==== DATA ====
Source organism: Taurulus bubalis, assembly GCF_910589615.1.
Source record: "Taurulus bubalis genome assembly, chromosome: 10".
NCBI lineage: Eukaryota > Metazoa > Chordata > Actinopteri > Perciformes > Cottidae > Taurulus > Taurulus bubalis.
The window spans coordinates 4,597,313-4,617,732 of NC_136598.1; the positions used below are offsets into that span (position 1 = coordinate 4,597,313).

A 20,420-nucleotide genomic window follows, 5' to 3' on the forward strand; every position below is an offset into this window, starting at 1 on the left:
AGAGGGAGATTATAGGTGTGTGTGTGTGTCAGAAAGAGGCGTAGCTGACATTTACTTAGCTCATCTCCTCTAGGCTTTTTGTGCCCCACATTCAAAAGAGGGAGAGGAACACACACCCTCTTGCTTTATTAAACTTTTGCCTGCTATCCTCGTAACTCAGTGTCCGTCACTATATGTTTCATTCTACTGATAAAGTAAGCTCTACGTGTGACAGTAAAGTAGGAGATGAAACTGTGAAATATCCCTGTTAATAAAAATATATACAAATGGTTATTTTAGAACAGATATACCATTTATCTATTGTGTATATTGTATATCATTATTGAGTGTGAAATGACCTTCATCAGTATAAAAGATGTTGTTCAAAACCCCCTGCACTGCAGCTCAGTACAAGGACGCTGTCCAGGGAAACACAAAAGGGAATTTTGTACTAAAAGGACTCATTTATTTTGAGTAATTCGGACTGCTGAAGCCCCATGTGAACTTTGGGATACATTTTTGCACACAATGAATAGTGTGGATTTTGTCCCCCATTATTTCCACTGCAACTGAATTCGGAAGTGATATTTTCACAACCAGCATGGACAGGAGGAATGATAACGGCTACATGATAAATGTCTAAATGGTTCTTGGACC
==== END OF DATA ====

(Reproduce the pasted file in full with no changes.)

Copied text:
Source organism: Taurulus bubalis, assembly GCF_910589615.1.
Source record: "Taurulus bubalis genome assembly, chromosome: 10".
NCBI lineage: Eukaryota > Metazoa > Chordata > Actinopteri > Perciformes > Cottidae > Taurulus > Taurulus bubalis.
The window spans coordinates 4,597,313-4,617,732 of NC_136598.1; the positions used below are offsets into that span (position 1 = coordinate 4,597,313).

A 20,420-nucleotide genomic window follows, 5' to 3' on the forward strand; every position below is an offset into this window, starting at 1 on the left:
AGAGGGAGATTATAGGTGTGTGTGTGTGTCAGAAAGAGGCGTAGCTGACATTTACTTAGCTCATCTCCTCTAGGCTTTTTGTGCCCCACATTCAAAAGAGGGAGAGGAACACACACCCTCTTGCTTTATTAAACTTTTGCCTGCTATCCTCGTAACTCAGTGTCCGTCACTATATGTTTCATTCTACTGATAAAGTAAGCTCTACGTGTGACAGTAAAGTAGGAGATGAAACTGTGAAATATCCCTGTTAATAAAAATATATACAAATGGTTATTTTAGAACAGATATACCATTTATCTATTGTGTATATTGTATATCATTATTGAGTGTGAAATGACCTTCATCAGTATAAAAGATGTTGTTCAAAACCCCCTGCACTGCAGCTCAGTACAAGGACGCTGTCCAGGGAAACACAAAAGGGAATTTTGTACTAAAAGGACTCATTTATTTTGAGTAATTCGGACTGCTGAAGCCCCATGTGAACTTTGGGATACATTTTTGCACACAATGAATAGTGTGGATTTTGTCCCCCATTATTTCCACTGCAACTGAATTCGGAAGTGATATTTTCACAACCAGCATGGACAGGAGGAATGATAACGGCTACATGATAAATGTCTAAATGGTTCTTGGACC